Charles Shaw (British Army officer)

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Sir Charles Shaw
Born 1795
Ayr, Scotland
Died 22 February 1871
Bad Homberg-vor-der-Hohe, Germany
Allegiance  United Kingdom
Service/branch Flag of the British Army.svg British Army (1813-44)
Portugal Portugal: Liberating Army (1831-35)
 Spain: British Auxiliary Legion (1835-36)
Rank Half-pay Lieutenant (British Regular Army)
Captain-Commandant (British Volunteers)
Lieutenant-Colonel (Portugal)
Brigadier-General (Spain)
Commands held Leith Shapshooters (Britain)
Scotch Fusiliers (Portugal)
Scotch Brigade, British Auxiliary Legion (Spain)
Irish Brigade, British Auxiliary Legion (Spain)
Manchester and Bolton Police Forces (1839 - 1842)
Battles/wars Napoleonic Wars
Portuguese Liberal Wars
First Carlist War
Awards Knight of the Military Order of the Tower and Sword (Portugal) (1834)
Knight of the Royal Military Order of San Fernando (Spain) (1836)
Knight Bachelor (UK) (1838)
Other work Chief Commissioner, Manchester Borough Police

Brigadier-General Sir Charles Shaw (1795—22 February 1871) was a Scottish soldier and liberal, who served in the British Army and in British volunteer forces on the constitutional side in civil wars in Portugal and Spain. He was later a pioneering police commissioner.

Early years[edit]

Charles Shaw was born in 1795 in Ayr, Scotland, where his father was the county clerk. Alexander Shaw and John Shaw the surgeons, and Patrick Shaw the legal writer, were his brothers.[1] He was educated at Aberdeen and Edinburgh universities, destined for the law, but chose a military career instead.[2]

Military career[edit]

British Army[edit]

Shaw was commissioned into the 52nd (Oxfordshire) Light Infantry as an ensign by purchase in 1813. He joined the 2nd Battalion, a training cadre supplying drafts to the 1st Battalion serving in the Peninsular War. In December 1813 the 2/52nd (only 196 strong) embarked in Sir Thomas Graham’s expedition to the Low Countries. Shaw saw action at the capture of the village of Merxem in deep snow on 31 January 1814, but the weak 2/52nd was an ineffective combat unit and was left out of Graham’s attack on Bergen-op-Zoom, being employed in the siege of Antwerp and subsequently in garrison duty.[3] For the 1815 campaign the 2/52nd was drafted into the newly arrived 1/52nd. On 17 June, as a junior lieutenant (promoted December 1813) Shaw was sent to Brussels in charge of the baggage. Rushing back, he reached Waterloo village on the morning of 18 June, but to his chagrin was ordered to return to his duty and so missed the Battle of Waterloo in which the 52nd bore a distinguished part. Nevertheless he did receive the Waterloo Medal. He served in the Occupation of Paris and returned to the 2/52nd in England in 1816.[4]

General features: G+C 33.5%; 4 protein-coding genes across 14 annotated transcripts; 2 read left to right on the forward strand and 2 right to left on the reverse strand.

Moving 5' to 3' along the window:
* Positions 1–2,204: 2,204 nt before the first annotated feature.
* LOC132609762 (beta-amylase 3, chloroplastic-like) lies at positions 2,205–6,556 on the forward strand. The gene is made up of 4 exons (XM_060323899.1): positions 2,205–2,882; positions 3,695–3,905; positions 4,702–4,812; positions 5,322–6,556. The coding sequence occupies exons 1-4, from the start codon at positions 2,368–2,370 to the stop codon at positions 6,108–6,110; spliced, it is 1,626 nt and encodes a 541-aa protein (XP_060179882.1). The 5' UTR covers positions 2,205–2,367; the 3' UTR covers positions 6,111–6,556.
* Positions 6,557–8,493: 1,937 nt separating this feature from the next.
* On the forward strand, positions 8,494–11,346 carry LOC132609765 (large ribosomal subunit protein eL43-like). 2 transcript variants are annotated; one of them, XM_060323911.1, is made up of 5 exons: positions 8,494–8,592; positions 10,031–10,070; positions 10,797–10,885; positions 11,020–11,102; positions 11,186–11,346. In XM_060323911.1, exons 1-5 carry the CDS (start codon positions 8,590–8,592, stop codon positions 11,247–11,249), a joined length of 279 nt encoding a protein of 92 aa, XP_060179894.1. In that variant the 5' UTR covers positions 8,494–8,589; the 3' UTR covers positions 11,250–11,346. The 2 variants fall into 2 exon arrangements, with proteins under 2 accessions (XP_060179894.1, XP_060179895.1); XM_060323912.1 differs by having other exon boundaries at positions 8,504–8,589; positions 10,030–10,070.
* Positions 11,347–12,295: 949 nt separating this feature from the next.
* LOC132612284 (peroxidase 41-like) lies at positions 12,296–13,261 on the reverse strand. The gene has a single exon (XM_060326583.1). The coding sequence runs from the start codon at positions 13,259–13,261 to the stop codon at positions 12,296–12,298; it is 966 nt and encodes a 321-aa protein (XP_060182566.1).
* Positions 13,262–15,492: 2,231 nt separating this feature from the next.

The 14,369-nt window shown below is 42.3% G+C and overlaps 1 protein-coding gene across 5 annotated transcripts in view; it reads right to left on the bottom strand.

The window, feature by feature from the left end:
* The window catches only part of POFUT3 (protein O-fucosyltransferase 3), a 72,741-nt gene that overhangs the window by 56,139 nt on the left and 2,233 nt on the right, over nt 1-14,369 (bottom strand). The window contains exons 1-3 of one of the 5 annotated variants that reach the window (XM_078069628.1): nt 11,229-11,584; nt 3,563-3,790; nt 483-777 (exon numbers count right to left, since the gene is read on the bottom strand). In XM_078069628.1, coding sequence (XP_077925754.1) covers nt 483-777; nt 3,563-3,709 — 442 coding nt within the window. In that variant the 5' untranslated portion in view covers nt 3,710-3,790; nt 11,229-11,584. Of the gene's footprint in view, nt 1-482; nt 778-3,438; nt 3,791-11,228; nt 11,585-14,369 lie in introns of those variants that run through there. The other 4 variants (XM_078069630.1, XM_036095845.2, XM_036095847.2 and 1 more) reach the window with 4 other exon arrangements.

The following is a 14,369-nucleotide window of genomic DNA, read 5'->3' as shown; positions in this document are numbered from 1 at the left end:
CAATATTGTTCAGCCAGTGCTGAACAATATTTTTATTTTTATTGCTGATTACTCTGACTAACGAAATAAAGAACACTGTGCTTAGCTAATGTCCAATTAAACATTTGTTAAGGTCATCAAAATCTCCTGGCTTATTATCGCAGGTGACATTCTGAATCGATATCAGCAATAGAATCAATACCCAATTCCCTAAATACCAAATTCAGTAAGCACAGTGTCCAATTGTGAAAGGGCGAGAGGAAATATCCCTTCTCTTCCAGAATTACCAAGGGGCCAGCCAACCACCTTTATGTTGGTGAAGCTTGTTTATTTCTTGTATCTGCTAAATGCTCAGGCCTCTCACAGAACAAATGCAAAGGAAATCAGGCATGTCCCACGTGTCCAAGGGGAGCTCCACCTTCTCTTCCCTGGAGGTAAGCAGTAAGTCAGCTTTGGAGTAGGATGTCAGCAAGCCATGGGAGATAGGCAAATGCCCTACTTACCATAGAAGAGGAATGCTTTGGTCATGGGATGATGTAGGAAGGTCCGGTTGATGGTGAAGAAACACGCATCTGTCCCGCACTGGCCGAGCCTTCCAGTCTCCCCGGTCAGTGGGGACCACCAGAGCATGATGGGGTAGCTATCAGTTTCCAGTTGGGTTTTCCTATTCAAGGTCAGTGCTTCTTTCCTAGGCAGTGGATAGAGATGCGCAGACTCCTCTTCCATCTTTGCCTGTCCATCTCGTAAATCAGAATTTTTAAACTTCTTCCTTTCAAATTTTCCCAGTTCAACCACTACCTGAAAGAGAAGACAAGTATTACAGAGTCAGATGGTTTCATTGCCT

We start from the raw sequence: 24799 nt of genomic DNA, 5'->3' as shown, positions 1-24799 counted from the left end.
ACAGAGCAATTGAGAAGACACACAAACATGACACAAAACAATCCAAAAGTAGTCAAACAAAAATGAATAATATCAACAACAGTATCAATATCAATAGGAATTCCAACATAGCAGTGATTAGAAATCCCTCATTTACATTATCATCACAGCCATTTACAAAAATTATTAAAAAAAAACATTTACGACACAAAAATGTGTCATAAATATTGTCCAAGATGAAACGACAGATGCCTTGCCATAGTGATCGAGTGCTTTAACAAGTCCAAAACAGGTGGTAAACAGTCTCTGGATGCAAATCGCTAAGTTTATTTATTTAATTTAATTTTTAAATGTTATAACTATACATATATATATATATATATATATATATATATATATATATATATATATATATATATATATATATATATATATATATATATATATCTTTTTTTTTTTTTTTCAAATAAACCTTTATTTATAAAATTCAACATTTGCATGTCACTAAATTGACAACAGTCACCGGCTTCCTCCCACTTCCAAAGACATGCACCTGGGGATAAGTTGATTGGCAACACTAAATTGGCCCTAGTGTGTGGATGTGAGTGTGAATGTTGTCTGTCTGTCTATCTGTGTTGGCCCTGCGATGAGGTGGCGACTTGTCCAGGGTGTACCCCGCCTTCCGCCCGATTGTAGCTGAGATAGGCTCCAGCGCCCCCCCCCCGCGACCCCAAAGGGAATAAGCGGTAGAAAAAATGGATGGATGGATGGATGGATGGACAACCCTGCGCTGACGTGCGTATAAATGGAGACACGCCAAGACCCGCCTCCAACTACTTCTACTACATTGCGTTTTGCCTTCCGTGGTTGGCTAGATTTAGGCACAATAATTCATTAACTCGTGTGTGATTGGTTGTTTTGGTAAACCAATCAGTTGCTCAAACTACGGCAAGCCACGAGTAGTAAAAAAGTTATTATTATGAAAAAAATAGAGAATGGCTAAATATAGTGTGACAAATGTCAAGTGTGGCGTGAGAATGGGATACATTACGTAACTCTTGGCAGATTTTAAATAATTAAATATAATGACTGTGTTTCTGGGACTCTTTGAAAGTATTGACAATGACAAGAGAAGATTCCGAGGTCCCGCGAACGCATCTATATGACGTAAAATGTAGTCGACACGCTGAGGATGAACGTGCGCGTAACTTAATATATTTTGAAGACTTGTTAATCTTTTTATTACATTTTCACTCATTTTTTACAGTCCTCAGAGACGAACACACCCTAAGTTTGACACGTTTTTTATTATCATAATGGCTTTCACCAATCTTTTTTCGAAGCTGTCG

The 2/52nd was disbanded in 1816 and Shaw was placed on half pay. In 1817 he transferred to the 90th (Perthshire) Light Infantry. Before joining his new regiment Shaw took leave to travel on the Continent to further his military education. He enrolled as a student in the military department of the Carolinum College at Brunswick, then visited Berlin to observe the Prussian Army.[5] He joined the 90th in March 1818, but the British Army continued to contract, and Shaw was soon on half pay again. He returned to Edinburgh University, then acquired a partnership in a wine import business in Leith. In his spare time he acted as captain-commandant of the Leith Sharpshooters, a volunteer unit.[6]

Liberating Army of Portugal[edit]